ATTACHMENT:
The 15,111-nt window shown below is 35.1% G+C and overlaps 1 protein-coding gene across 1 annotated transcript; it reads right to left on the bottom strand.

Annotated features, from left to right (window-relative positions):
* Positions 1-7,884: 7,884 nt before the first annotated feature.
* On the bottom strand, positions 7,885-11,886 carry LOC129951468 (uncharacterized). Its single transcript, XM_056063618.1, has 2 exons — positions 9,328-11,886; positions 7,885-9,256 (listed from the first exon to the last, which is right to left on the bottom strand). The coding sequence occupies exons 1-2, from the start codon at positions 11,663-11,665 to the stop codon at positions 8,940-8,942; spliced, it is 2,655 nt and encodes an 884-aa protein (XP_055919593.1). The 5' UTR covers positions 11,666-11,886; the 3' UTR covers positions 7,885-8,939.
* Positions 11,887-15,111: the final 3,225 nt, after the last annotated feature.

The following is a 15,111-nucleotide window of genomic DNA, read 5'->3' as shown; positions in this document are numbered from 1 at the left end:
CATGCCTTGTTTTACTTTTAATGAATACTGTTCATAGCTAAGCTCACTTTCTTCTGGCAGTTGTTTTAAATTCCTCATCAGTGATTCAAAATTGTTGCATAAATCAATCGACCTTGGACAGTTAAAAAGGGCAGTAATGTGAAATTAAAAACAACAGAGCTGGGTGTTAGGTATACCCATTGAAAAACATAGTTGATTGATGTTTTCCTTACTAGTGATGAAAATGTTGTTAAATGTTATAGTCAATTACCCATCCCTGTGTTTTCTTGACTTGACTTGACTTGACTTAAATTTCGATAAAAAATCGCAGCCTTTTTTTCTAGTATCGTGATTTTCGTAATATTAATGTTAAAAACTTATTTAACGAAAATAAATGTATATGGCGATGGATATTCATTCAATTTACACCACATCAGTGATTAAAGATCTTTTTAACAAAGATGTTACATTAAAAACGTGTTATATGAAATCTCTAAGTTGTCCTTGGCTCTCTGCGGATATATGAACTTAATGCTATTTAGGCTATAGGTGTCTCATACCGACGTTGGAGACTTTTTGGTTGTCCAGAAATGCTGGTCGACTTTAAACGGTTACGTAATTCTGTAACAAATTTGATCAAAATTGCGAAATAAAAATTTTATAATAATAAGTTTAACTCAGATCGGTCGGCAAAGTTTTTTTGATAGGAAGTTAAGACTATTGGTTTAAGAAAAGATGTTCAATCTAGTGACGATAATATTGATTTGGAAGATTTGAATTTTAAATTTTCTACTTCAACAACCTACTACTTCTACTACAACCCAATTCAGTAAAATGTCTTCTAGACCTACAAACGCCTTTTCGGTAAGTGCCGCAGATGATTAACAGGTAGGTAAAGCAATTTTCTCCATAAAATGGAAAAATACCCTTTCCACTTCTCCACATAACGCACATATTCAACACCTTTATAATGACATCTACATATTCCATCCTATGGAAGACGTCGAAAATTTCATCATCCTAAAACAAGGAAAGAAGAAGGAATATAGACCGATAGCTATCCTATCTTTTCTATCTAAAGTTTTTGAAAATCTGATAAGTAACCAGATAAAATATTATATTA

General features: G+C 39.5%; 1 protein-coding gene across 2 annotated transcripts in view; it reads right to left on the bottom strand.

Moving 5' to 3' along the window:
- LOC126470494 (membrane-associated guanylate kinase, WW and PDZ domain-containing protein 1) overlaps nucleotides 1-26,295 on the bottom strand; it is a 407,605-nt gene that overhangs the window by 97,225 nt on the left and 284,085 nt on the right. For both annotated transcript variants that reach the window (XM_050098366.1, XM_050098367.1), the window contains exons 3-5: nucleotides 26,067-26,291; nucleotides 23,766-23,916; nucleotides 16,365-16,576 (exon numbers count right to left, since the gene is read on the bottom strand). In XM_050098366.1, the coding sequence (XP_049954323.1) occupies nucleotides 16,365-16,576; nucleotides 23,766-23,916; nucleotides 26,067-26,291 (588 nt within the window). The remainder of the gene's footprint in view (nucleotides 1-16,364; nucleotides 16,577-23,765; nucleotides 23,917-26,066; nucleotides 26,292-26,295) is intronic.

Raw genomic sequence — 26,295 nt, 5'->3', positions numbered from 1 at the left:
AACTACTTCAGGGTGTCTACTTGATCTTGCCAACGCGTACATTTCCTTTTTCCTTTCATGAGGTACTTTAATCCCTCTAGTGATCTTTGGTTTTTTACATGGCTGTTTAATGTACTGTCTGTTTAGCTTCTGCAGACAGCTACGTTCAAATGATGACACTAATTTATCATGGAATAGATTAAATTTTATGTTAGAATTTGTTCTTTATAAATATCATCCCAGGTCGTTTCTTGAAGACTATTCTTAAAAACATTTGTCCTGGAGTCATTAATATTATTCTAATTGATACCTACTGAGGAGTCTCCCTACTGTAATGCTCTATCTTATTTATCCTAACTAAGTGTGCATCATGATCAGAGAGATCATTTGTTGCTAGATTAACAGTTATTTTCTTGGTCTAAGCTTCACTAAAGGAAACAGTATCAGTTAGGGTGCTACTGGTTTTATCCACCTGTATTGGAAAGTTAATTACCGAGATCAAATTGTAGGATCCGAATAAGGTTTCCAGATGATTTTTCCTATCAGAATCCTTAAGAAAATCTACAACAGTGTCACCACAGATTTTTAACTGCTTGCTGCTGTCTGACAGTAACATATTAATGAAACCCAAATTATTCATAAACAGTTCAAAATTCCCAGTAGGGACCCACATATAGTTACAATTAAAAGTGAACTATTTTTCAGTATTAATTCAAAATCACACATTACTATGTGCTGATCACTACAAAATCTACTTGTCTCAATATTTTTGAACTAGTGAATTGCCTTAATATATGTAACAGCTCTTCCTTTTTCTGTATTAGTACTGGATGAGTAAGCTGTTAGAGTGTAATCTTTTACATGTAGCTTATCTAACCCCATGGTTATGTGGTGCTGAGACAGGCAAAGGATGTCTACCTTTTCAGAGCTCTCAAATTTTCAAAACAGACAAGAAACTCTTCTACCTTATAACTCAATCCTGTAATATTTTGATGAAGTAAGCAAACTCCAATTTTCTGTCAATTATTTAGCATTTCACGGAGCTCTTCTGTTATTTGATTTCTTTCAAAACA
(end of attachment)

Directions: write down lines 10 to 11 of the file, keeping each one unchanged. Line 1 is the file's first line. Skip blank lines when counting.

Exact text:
- LOC126470494 (membrane-associated guanylate kinase, WW and PDZ domain-containing protein 1) overlaps nucleotides 1-26,295 on the bottom strand; it is a 407,605-nt gene that overhangs the window by 97,225 nt on the left and 284,085 nt on the right. For both annotated transcript variants that reach the window (XM_050098366.1, XM_050098367.1), the window contains exons 3-5: nucleotides 26,067-26,291; nucleotides 23,766-23,916; nucleotides 16,365-16,576 (exon numbers count right to left, since the gene is read on the bottom strand). In XM_050098366.1, the coding sequence (XP_049954323.1) occupies nucleotides 16,365-16,576; nucleotides 23,766-23,916; nucleotides 26,067-26,291 (588 nt within the window). The remainder of the gene's footprint in view (nucleotides 1-16,364; nucleotides 16,577-23,765; nucleotides 23,917-26,066; nucleotides 26,292-26,295) is intronic.

Raw genomic sequence — 26,295 nt, 5'->3', positions numbered from 1 at the left: